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Alternatives to New Year’s Resolutions for Recovery

Making and sharing New Year’s resolutions is a time-honored tradition of pledging to drop old bad habits and enjoy a life transformed. The sense of a “clean slate” and new beginnings is exciting but set-in-stone resolutions can lead to disappointment and a sense of failure. For those in recovery, making and keeping New Year’s resolutions can be especially tricky.

Recovery is all about making progress, and not about perfection. For people in recovery, making a New Year’s declaration that you’ll stay true to your recovery plan in the new year but failing to back up that declaration with the work needed to succeed can trigger feelings of inadequacy or even lead to relapse.

In an article originally published by the American Psychological Association, psychologist Lynn Bufka, Ph.D., warns against promising “sweeping character changes” in the new year, but instead finding ways to ramp up positive lifestyle changes. This is great advice for those in recovery, who are already working to become healthier, happier individuals. By identifying small, attainable steps you can take to enhance your quality of life, you’re much more likely to maintain success in recovery.

Bufka suggests, “It is not the extent of the change that matters, but rather the act of recognizing that lifestyle change is important and working toward it, one step at a time.”

Make positive life changes, not resolutions

There are countless ways to improve your quality of life and strengthen your long-term recovery. We’ve listed some ideas below, but don’t limit yourself. You may have always wanted to try a new hobby or sport, learn to play a musical instrument, write a book, or foster homeless animals. Do what makes you happy and fulfilled and your recovery program will be that much stronger.

Cultivate the power of positive thinking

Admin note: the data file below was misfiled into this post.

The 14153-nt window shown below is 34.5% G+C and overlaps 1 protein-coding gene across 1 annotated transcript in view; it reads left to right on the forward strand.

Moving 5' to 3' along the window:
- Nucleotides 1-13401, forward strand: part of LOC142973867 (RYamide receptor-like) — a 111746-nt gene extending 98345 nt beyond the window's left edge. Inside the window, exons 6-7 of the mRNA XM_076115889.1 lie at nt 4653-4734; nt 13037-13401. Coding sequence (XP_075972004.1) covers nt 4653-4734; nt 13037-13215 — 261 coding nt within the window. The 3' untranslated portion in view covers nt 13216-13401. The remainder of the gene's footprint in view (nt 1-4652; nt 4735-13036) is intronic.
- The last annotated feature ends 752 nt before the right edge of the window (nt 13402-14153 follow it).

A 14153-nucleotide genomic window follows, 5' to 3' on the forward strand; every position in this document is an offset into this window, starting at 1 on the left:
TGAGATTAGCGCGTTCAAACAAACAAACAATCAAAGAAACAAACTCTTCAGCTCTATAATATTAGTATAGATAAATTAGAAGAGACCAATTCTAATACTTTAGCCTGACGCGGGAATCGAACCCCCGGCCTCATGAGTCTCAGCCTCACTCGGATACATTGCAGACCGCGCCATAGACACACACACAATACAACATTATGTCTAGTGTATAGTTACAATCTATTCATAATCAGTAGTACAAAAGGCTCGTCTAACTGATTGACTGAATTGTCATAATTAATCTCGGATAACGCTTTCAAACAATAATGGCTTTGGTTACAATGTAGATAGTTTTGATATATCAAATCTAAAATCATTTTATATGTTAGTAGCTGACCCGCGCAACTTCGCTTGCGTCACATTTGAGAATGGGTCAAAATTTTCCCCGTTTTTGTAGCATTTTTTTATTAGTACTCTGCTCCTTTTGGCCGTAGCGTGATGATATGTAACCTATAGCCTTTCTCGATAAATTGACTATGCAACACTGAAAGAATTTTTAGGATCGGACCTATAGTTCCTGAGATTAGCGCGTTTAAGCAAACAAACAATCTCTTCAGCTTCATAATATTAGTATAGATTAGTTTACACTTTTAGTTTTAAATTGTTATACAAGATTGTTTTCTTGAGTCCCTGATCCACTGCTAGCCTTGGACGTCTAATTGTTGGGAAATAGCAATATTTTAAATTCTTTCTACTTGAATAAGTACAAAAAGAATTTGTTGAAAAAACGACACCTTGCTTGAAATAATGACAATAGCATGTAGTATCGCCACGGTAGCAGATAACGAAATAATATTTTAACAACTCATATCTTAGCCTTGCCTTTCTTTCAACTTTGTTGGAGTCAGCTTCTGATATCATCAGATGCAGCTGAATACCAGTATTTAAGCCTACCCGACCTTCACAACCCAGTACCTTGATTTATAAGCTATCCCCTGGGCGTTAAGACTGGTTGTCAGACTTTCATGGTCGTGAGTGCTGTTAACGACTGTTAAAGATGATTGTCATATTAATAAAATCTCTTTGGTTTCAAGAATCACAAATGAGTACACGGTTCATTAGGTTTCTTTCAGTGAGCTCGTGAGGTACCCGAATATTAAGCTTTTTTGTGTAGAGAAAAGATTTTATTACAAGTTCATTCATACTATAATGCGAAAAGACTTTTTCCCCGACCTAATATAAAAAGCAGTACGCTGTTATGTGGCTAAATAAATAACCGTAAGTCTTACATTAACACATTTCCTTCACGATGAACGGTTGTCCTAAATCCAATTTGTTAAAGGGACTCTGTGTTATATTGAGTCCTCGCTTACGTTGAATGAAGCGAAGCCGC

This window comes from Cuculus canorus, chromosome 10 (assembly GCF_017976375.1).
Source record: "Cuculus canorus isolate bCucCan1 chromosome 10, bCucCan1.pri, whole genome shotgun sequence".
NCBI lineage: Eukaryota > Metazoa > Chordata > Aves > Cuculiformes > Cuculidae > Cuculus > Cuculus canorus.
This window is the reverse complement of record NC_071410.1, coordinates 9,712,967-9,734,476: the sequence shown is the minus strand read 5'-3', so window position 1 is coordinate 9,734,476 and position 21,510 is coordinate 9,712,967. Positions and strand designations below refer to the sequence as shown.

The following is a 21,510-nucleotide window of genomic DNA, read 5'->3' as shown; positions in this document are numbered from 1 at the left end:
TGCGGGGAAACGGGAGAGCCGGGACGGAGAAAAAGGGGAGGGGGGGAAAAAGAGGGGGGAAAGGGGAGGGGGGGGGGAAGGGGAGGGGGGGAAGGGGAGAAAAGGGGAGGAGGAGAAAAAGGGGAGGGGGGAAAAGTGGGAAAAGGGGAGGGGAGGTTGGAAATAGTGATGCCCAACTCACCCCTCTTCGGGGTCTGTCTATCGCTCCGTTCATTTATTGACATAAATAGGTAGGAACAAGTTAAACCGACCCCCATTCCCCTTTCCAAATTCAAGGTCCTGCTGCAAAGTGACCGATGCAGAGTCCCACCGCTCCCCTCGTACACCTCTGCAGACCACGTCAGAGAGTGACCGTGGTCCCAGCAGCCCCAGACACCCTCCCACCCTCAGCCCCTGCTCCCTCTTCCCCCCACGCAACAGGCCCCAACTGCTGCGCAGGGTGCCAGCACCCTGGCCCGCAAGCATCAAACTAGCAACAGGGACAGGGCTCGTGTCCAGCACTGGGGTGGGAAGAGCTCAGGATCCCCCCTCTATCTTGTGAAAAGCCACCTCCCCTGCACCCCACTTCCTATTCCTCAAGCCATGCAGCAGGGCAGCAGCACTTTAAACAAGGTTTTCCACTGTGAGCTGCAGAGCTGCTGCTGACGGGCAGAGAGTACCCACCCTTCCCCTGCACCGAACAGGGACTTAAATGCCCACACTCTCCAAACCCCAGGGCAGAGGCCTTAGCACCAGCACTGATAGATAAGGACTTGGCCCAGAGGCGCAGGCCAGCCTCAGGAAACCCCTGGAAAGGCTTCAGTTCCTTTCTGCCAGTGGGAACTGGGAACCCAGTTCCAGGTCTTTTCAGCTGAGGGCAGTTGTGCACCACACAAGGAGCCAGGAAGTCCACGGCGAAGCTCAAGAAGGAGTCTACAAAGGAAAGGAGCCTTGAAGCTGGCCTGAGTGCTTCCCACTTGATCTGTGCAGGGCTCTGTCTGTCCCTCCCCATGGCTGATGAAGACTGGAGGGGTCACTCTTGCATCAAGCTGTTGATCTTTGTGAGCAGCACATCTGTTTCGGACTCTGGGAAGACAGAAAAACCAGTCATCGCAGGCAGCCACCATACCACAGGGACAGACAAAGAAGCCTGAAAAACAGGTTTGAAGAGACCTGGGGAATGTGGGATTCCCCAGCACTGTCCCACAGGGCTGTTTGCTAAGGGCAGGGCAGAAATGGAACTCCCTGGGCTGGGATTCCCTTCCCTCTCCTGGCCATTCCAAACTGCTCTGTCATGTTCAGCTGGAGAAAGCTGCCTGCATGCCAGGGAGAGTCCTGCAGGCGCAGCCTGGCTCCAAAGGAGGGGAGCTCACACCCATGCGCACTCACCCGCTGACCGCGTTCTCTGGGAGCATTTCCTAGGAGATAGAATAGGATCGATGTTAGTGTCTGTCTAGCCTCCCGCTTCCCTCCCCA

The health benefits of positive thinking are well-documented. According to the Mayo Clinic, some benefits include better physical and mental health, a stronger immune system, better ability to cope with stress, and longer life—all great news for those in recovery.

On the other hand, according to an article published in Psychology Today, negative thinking “saps the brain of its positive forcefulness, slows it down, and can go as far as dimming your brain’s ability to function, even creating depression.”

As the article points out, not only does a pattern of negative thinking slow brain function, it “impacts your left temporal lobe, which affects mood, memory, and impulse control.” This is especially dangerous for those in recovery, as mood and impulse control are contributing factors to substance use, depression, and relapse.

If you’ve struggled with negative thinking for a long time, it can be a challenge to pull yourself out of that cycle. Surrounding yourself with happy, optimistic people while cutting ties with negative, judgmental individuals is an important step.

Here are some techniques for becoming a more positive person:

  • Train yourself to avoid negative self-talk. Every time you catch yourself saying something negative about yourself, stop, and turn it around to something positive. Encourage yourself, compliment yourself, reflect on all your good qualities. It’s a process, but as you practice positive self-talk, you’ll feel better, stronger, and more optimistic.
  • Use the same approach with others. Instead of saying or thinking something negative about another person, stop and turn it into something positive.
  • Listen to speakers or read books that are inspirational and positive. Watch inspirational movies or TV shows. Listen to recovery related materials or speaker-tapes. Take a break from difficult news stories, political bickering and violent books, movies or TV shows.